A history of the culture wars

Australia has an active and influential right wing movement, despite having one of the strongest social democratic movements in the world. 

Inciting racism against refugees, Indigenous people, African youth and others is their stock in trade, as is promoting “family values” and opposing marriage equality and the Safe Schools program. They challenge science by denying climate change, and they promote Christianity in an overwhelmingly irreligious country. 

Their strength and confidence today can be largely attributed to an organised wave of reaction known as the “culture wars”.

The culture wars took off after the 1996 election of the Coalition government led by John Howard. A key battleground was Australian history since the British invasion, with a focus on the treatment of Indigenous people. 

Howard’s offensive expanded, targeting the rights of women, migrants, refugees and LGBTI people, within a broader crusade against a “black armband view of history” and “political correctness” and for “Australian values”.

 The culture wars were part of a strategy to push back the gains of the 1960s and 1970s – a period of mass radicalisation and campaigning that resulted in significant progress for oppressed and marginalised groups. 

The project involved popularising right wing social positions, such as the sanctity of (heterosexual) marriage and the family and the idea of men’s rights, while building a consensus about the need for strong borders and law and order.

The culture wars helped restore the electoral fortunes of the conservative parties. Labor had been in office federally since 1983, and, with the enthusiastic support of the Australian capitalist class, had implemented a reactionary economic agenda including deregulation and privatisation, welfare cuts and attacks on workers’ rights. In contrast to Britain and the US under Conservative Party PM Margaret Thatcher and Republican president Ronald Reagan, social democracy spearheaded neoliberalism in Australia. 

With the economic rug pulled out from under them, the Liberals needed a new rallying cry. By whipping up the conservative base and appealing to socially conservative Labor voters, Howard diverted public discontent about Labor’s economic agenda and sowed divisions by attacking progressive social policies and scapegoating particular groups. 

This was couched in terms of a struggle between “battlers” and “elites”, a characterisation intended to undermine class consciousness as well as to disarm the only force capable of resisting the neoliberal attacks. 

The Howard government squandered wealth from the mining boom years on measures such as tax cuts and subsidies to cultivate a layer of better off workers and self-employed people who would be loyal to the Liberal Party. This was accompanied by ramped-up anti-union rhetoric and a raft of anti-union laws.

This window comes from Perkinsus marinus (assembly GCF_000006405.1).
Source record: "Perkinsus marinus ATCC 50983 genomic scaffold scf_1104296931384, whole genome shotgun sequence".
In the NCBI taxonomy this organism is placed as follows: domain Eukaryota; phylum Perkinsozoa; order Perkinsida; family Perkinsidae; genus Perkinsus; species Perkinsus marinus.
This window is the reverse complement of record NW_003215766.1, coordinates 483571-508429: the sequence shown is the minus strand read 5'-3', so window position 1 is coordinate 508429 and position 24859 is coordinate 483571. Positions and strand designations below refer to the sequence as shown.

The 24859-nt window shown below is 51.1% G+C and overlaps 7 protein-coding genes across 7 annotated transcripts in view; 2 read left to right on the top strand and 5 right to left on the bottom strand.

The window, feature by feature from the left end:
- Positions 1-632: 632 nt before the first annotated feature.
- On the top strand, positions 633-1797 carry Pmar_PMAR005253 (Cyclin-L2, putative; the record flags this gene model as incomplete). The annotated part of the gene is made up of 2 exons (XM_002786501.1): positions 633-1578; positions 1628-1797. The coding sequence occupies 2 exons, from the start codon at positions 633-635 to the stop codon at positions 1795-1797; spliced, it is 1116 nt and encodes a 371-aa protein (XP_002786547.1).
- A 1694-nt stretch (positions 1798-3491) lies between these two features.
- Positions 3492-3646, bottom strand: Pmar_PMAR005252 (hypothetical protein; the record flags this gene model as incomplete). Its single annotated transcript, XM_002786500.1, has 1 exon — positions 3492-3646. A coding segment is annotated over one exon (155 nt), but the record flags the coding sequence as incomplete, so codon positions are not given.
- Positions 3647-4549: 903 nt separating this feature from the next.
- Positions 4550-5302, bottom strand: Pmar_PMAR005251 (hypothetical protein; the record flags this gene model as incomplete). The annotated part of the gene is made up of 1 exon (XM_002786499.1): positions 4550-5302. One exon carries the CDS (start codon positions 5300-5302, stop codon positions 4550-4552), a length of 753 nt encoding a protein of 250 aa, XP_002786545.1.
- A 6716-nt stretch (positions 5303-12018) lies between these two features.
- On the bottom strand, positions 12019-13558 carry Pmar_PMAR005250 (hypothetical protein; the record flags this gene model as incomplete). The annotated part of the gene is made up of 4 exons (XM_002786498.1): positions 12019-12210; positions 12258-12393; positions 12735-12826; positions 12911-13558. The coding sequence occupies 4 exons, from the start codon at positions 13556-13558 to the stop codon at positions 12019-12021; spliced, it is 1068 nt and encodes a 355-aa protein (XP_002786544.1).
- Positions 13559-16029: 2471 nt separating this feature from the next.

Another important element of the culture wars was the promotion of an Australian nationalism focused on traditional conservative values such as patriotism, reverence for the flag and the monarchy, the “Anzac tradition” and so on. Anzac Day and Australia Day have become orgies of jingoism, with anyone who dares question their legitimacy dubbed “un-Australian”.

It has been a successful strategy, and one continued by subsequent Coalition governments, Peter Dutton and Tony Abbott today being the main spokesmen for the conservative culture warriors.

The ‘history wars’

By the 1980s, there was a substantial body of work by “critical historians”, such as Manning Clark and Henry Reynolds, detailing the brutal and genocidal treatment of Indigenous people following colonisation. But telling the truth about Australia’s past was anathema to the right.

In 1985, right wing historian Geoffrey Blainey made a speech criticising the “vocal, richly subsidised multicultural lobby” and arguing that Australia should be “one nation” rather than “a nation of many nations”. He denounced the ABC, schools and universities, and “elite groups” for spreading the view that Australia’s history was “largely the story of violence, exploitation, repression, racism, sexism, capitalism, colonialism and a few other isms”.

Howard, then opposition leader, was a fan. The previous year he had supported Blainey’s attack on multiculturalism and calls for a reduction in the level of Asian immigration. 

A black armband has long been a symbol of protest and mourning among Indigenous activists, especially during events celebrating colonisation. In 1988, Aborigines and their supporters wore them at protests against the bicentenary of British invasion. On one occasion, a copy of John Molony’s Bicentennial History of Australia was hurled into the waters of Sydney Harbour as a protest against the lack of attention given to Aboriginal history.

Later that year, Howard produced a paper called Future Directions, which made clear the importance of the history wars to Coalition policy. He denounced “the professional purveyors of guilt [who] attacked Australia’s heritage”. Similar views were expressed by right wing intellectuals associated with journals such as the IPA Review and Quadrant, former Liberal leader Malcolm Fraser and mining boss Hugh Morgan, who railed against the “guilt industry”, which he held responsible for an “Orwellian reconstruction” of the past.

The phrase “black armband view of history” was coined by Blainey in 1993. It was quickly taken up by conservative commentators and politicians, who espoused a “white blindfold” view. And once in government, Howard lost no time going on the offensive. In October 1996, he declared: